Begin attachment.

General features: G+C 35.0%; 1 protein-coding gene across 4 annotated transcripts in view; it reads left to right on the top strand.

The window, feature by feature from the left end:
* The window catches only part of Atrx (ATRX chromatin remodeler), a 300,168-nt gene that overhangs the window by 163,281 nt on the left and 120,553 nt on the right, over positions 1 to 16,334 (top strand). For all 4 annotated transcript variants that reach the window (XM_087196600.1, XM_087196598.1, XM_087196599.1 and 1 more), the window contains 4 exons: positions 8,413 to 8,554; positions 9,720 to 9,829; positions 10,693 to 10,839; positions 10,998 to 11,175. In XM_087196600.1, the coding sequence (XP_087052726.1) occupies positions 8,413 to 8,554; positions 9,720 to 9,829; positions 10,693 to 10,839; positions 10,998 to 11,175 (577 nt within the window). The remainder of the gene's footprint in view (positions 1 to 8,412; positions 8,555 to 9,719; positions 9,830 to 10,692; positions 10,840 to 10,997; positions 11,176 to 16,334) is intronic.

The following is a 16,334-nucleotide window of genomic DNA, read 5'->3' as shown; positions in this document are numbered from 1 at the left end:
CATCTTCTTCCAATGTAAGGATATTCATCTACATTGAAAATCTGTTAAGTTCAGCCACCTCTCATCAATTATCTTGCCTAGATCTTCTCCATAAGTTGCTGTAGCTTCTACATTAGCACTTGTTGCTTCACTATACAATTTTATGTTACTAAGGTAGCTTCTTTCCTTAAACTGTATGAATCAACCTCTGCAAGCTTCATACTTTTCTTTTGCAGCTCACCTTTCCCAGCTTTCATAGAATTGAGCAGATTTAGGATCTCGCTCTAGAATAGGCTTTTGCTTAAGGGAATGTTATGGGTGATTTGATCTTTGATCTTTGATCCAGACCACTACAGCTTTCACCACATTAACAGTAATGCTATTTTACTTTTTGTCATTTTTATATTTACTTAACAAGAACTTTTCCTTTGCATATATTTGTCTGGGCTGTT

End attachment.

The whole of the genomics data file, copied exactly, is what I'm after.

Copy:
General features: G+C 35.0%; 1 protein-coding gene across 4 annotated transcripts in view; it reads left to right on the top strand.

The window, feature by feature from the left end:
* The window catches only part of Atrx (ATRX chromatin remodeler), a 300,168-nt gene that overhangs the window by 163,281 nt on the left and 120,553 nt on the right, over positions 1 to 16,334 (top strand). For all 4 annotated transcript variants that reach the window (XM_087196600.1, XM_087196598.1, XM_087196599.1 and 1 more), the window contains 4 exons: positions 8,413 to 8,554; positions 9,720 to 9,829; positions 10,693 to 10,839; positions 10,998 to 11,175. In XM_087196600.1, the coding sequence (XP_087052726.1) occupies positions 8,413 to 8,554; positions 9,720 to 9,829; positions 10,693 to 10,839; positions 10,998 to 11,175 (577 nt within the window). The remainder of the gene's footprint in view (positions 1 to 8,412; positions 8,555 to 9,719; positions 9,830 to 10,692; positions 10,840 to 10,997; positions 11,176 to 16,334) is intronic.

The following is a 16,334-nucleotide window of genomic DNA, read 5'->3' as shown; positions in this document are numbered from 1 at the left end:
CATCTTCTTCCAATGTAAGGATATTCATCTACATTGAAAATCTGTTAAGTTCAGCCACCTCTCATCAATTATCTTGCCTAGATCTTCTCCATAAGTTGCTGTAGCTTCTACATTAGCACTTGTTGCTTCACTATACAATTTTATGTTACTAAGGTAGCTTCTTTCCTTAAACTGTATGAATCAACCTCTGCAAGCTTCATACTTTTCTTTTGCAGCTCACCTTTCCCAGCTTTCATAGAATTGAGCAGATTTAGGATCTCGCTCTAGAATAGGCTTTTGCTTAAGGGAATGTTATGGGTGATTTGATCTTTGATCTTTGATCCAGACCACTACAGCTTTCACCACATTAACAGTAATGCTATTTTACTTTTTGTCATTTTTATATTTACTTAACAAGAACTTTTCCTTTGCATATATTTGTCTGGGCTGTT